Links the MSDS to the material. Identifies the supplier of the MSDS. Identifies a source for more information. [Comment: A suprising number of MSDSs on the Internet fail to state the manufacturer's name, which is required by OSHA.]
Lists the OSHA hazardous components May also list significant nonhazardous components. May also include additional information about components (e.g., exposure guidelines)
[Comment: If the main reason you restrict accesss to your MSDS is that you don't want anyone to steal your formulation, you could patent it, or simply list the components as proprietary. If it really has hazardous materials in it, you can't keep that a secret.
May provide emergency overview. Provides information on the potential adverse human health effects and symptoms that might result from reasonably foreseeable use and misuse of the material
[Comment: this section should be at most 10 lines, and is unnecessary if you haven't gone overboard on the rest of the MSDS]
Provides instructions to be taken if accidental exposure requires immediate treatment. May also include instructions to medical professionals.
[Comment: Better include instructions to medical professionals. If you think a doctor knows any more than you do about the hazards of ingesting "Joe's paint remover", good luck. Instructions should be short and to the point, e.g.: "Supportive measures only", "Activated charcoal recommended for all ingestions", "Induce vomiting or lavage for ingestions greater than 1 ml" "Caustic solution. Irrigate eyes with 1L saline and repeat until pain free." etc. Finially, it serves little purpose to tell people to provide CPR , etc. If they have the training they will know that already. ]
Provides basic fire fighting guidance, including appropriate extinguishing media. Describes other fire and explosive properties useful for avoiding and fighting fires involving the material, such as flash point or explosive limits.
[Comment: Telling firefighters to wear SCBA or use measures appropriate for the surrounding fire is ridiculous; if they have the training and equipment required to fight fires they will do this anyway. Explosion hazards and other unusual characteristics are all that is needed. This section is completely irrelevant for materials that won't contribute to a fire, like pharmaceuticals in small volumes and noncombustibles.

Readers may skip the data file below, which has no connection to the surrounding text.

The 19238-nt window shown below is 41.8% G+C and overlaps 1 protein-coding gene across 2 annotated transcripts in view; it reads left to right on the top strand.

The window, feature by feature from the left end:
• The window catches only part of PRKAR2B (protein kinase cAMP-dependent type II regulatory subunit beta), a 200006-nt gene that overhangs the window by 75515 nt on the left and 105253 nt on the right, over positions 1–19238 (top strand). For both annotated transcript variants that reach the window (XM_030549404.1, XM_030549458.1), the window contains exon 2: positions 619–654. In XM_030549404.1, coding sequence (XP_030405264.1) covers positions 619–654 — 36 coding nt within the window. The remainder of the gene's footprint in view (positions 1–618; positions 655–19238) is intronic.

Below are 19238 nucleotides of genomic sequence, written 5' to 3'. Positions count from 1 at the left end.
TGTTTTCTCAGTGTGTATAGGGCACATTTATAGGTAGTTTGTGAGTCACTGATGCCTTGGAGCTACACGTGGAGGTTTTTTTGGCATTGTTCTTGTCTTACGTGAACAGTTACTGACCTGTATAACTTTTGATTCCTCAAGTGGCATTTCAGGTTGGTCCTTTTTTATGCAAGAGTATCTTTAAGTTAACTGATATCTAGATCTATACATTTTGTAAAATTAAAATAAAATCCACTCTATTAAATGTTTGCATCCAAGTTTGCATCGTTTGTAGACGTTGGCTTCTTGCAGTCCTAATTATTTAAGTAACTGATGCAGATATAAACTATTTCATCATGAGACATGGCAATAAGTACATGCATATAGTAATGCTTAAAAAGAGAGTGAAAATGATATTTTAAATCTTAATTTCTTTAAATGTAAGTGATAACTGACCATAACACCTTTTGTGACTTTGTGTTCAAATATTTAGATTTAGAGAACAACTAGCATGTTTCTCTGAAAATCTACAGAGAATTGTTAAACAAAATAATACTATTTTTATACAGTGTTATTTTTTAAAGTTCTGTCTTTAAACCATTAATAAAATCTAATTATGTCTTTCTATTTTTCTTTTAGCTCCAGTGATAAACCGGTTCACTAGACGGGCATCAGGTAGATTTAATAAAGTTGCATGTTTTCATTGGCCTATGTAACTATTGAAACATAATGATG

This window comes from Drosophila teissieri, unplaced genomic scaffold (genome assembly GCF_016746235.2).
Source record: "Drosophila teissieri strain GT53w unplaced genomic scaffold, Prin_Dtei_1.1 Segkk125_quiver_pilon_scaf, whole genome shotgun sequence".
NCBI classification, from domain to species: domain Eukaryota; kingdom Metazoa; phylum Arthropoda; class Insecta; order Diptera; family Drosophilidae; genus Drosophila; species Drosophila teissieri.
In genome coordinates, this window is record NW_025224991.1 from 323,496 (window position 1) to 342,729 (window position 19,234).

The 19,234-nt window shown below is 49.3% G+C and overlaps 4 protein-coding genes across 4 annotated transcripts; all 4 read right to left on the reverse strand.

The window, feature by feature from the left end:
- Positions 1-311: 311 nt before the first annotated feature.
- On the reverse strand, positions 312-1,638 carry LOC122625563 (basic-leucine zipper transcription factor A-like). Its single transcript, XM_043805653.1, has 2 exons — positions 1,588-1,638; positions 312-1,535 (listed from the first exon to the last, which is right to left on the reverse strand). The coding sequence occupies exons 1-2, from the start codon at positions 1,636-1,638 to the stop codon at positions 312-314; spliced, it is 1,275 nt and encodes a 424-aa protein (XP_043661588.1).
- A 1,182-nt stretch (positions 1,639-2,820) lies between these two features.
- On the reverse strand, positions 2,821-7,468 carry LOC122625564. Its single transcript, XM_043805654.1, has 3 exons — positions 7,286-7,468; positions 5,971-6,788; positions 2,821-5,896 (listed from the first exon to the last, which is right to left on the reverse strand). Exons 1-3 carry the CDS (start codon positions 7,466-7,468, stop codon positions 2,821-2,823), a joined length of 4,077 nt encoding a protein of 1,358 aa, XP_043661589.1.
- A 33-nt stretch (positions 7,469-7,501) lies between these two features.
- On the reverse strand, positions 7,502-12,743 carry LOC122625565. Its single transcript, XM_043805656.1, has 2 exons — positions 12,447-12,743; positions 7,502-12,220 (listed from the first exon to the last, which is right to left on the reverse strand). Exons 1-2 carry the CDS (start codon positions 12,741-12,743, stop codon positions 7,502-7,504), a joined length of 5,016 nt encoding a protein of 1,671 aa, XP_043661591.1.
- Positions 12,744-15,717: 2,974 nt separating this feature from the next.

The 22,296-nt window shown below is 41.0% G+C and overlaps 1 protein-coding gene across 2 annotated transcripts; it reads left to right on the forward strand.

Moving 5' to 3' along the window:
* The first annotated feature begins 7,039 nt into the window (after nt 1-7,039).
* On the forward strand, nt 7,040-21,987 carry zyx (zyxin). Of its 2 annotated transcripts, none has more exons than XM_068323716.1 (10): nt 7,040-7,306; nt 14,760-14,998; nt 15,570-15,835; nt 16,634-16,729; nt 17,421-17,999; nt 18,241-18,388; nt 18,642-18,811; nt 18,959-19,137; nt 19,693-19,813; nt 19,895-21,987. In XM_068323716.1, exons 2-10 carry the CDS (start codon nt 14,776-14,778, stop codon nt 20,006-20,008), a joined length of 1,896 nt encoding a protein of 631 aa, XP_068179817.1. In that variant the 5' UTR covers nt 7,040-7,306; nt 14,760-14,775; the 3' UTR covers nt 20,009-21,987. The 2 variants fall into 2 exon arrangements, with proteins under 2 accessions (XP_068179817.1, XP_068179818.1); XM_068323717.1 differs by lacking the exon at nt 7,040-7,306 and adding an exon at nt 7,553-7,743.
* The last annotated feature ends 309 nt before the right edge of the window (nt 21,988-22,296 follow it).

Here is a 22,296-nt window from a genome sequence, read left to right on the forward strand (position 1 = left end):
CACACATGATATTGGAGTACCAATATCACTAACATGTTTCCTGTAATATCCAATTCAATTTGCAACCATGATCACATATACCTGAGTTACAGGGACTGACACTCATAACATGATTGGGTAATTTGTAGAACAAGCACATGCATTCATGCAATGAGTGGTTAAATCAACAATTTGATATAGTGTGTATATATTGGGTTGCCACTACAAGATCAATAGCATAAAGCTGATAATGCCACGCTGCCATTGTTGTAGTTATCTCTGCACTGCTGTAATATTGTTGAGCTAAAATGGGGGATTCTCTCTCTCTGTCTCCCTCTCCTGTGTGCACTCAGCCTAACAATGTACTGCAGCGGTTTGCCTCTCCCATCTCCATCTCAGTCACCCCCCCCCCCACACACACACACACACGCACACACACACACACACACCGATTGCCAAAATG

Describes actions to be taken to minimize the adverse effects of an accidental spell, leak or release of the material.
Provides information on appropriate practices for safe handling and storage.
Provides information on practices, or equipment, or both, that are useful in minimizing worker exposure. May also include exposure guidelines. Provides guidance on personal protective equipment.
[Comment: Good example: "When spraying this paint outside in open areas wear a dust mask. Indoors in well ventilated areas wear a respirator with organic vapor cartridge. In poorly ventilated areas you must wear a supplied air respirator."
Useless example: "Wear a NIOSH/MSHA approved respirator if TLV is exceeded." This just indicates the author was lazy. Determining workplace air concentrations is hardly routine, and anyone who can actually measure and compare it to the TLV will already know this.]
Provides additional data that can be used to help characterize the material and design safe work practices.
Describes the conditions to be avoided or other materials that may cause a reaction that would change the intrinsic stability of the material.
[Comment: The commonly included line "Hazardous Polymerization: Not Applicable" or "will not occur" or "may occur" is not required and completely useless. Only include it if you enjoy wasting people's time. If hazardous polymerizaton may occur, you must give the specific situations in which it is likely.]
May be used to provide background toxicological information on the material, its compounds, or both.
May be used to provide information on the effects the material may have on plants or animals and on the material's environmental fate.
May provide information that is useful in determining appropriate disposal measures.
[Comment: Good example: "Waste latex wall paint may be allowed to dry and disposed of as a non-hazardous solid waste." Better example: "Waste oil should be returned to a permitted recycler, see List of Recyclers" Utterly useless example: "Dispose of in a manner consistent with federal, state, and local regulations " This just means the manufacturer is to lazy to even check on whether the material is likely to be a hazardous waste. If you have nothing useful to say, say nothing.
May provide basic shipping classification information. [Comment: If any specific transportation label is required state it here. For bulk chemicals include the UN number. Otherwise just say "May be shipped normally as a nonhazardous matererial"
May be used to proved any additional information on regulations affecting the material.
May be used to provide any additional information. [Comment: If you must include useless denials of responsibility, keep them confined to this section]